The pressures on individual congregations are causing them to question the value of their support organizations with a new intensity, said Dru Greenwood, who directs SYNERGY, UJA-Federation of New York’s synagogue support effort.

“In some cases it hurts to write that check to the URJ, so you want to make sure people are getting from the Union what they need,” said Rabbi Robert Levine of Manhattan’s Rodeph Sholom.

Also in 2008, the URJ cut the number of regional offices from 14 to four, now in Chicago, Dallas, Los Angeles and New York. In the long term, the remaining offices might also close, although they will stay open for now, Pelavin said.

Instead of focusing on brick-and-mortar offices, the URJ will do more to bring its members together, he added.

“We’ll do more convening,” he said. “We’ll pull together the temple presidents in Milwaukee or find a creative way to help the temple treasurers in Southern California get together.”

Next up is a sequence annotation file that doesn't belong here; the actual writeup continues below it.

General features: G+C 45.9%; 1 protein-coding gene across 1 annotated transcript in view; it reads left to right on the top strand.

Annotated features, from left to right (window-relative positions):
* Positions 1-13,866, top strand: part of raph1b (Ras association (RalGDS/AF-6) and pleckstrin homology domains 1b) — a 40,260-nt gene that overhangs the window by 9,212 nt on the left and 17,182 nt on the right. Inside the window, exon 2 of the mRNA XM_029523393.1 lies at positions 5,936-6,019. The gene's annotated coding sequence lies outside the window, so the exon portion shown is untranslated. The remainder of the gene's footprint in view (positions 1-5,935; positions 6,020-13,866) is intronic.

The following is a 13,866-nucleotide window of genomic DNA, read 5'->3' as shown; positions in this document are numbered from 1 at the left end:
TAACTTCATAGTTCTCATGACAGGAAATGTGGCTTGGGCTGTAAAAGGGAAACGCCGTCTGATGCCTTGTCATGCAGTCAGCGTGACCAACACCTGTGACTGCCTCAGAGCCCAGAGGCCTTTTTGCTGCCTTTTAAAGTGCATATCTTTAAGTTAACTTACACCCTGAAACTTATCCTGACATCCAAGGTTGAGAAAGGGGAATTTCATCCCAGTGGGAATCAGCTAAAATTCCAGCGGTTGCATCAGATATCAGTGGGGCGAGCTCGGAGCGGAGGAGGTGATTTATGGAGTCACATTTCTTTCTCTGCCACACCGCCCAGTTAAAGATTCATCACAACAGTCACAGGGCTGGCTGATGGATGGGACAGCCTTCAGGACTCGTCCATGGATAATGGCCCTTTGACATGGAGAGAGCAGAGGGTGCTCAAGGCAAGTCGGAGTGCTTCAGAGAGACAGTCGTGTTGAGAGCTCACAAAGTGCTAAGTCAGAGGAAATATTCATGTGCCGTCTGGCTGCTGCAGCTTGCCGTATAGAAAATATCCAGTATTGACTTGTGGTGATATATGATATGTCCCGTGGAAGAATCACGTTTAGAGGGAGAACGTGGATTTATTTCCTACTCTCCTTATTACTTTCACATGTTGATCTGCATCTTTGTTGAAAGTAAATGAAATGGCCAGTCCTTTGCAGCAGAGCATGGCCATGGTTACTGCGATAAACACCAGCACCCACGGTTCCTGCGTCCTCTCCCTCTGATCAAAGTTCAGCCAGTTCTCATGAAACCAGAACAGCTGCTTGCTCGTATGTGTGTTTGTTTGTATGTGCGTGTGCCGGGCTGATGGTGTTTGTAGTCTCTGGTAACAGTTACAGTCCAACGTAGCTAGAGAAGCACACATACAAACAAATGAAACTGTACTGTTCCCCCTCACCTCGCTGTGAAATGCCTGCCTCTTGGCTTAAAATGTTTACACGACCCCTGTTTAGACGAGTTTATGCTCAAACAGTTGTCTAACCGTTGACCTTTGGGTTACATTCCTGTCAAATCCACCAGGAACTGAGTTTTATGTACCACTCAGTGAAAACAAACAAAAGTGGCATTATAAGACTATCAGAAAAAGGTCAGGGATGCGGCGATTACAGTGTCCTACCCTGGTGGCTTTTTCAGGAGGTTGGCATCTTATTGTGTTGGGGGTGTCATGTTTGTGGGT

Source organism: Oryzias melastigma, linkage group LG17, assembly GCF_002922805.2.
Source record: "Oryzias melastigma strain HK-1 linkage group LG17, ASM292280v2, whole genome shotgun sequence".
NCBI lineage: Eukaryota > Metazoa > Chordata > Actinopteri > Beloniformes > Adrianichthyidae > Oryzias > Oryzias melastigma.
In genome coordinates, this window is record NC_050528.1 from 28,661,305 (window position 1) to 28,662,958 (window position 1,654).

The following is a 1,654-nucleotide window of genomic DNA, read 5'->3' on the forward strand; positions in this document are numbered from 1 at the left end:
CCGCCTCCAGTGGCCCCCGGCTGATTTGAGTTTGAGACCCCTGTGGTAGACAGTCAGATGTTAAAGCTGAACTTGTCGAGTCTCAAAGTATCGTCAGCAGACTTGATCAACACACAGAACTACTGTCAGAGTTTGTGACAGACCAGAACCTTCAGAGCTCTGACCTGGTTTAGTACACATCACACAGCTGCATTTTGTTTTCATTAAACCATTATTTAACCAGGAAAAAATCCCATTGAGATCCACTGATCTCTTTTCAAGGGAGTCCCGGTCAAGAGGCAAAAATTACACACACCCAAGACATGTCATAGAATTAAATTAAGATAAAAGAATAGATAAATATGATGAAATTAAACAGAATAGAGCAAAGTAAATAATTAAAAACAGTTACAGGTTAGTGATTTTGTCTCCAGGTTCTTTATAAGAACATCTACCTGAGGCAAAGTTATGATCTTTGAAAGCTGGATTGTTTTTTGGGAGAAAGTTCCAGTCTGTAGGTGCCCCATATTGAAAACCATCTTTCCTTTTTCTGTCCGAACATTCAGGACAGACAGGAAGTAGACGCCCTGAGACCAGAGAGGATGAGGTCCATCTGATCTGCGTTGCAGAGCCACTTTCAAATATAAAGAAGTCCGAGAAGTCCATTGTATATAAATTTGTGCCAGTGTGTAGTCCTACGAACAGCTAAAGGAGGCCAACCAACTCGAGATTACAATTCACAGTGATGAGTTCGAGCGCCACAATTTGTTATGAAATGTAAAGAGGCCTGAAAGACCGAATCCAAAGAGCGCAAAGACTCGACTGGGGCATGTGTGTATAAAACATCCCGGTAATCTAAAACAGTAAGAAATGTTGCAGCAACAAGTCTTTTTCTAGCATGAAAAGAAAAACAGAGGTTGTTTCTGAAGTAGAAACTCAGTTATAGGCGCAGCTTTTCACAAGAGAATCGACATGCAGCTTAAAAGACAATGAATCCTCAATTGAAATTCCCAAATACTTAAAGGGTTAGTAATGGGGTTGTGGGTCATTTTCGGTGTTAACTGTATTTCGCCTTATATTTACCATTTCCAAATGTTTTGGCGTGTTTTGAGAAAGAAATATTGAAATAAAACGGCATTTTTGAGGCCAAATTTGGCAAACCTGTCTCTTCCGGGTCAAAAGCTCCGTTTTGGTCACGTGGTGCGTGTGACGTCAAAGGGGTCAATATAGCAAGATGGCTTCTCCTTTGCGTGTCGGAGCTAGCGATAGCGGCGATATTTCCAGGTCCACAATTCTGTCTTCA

Staff writer Stewart Ain contributed to this report.

Last Update:

07/25/2012 - 08:44
Rabbi Rick Jacobs, URJ
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Bottom line: the Reform movement itself is withering to begin with, and the URJ is a sinking ship of an organization that until they really started bleeding money never wanted to wake up to the fact that as the governing body of a movement centered around the principle of interpretive, flexible religious living over universal doctrine in a world where technology has rendered information and expertise as no longer an exclusive commodity, they are running out of ways to justify their own existence. Too bad they did this reactively rather than proactively -- might have saved some jobs and shaken up a few less lives.

i was saddened to see the word 'fired' used repeatedly in describing structural changes to the urj. 'firing' implies letting someone go because their job performance has been unacceptable, which i suspect was not the case here. if people lost their positions because of restructuring, through no fault of their own, a more appropriate term would be 'laid off'. it's a small detail, but people draw inferences from them, so we need to be careful in our choice of words. i'm sure no one would want aspersions cast on the quality of these persons' work.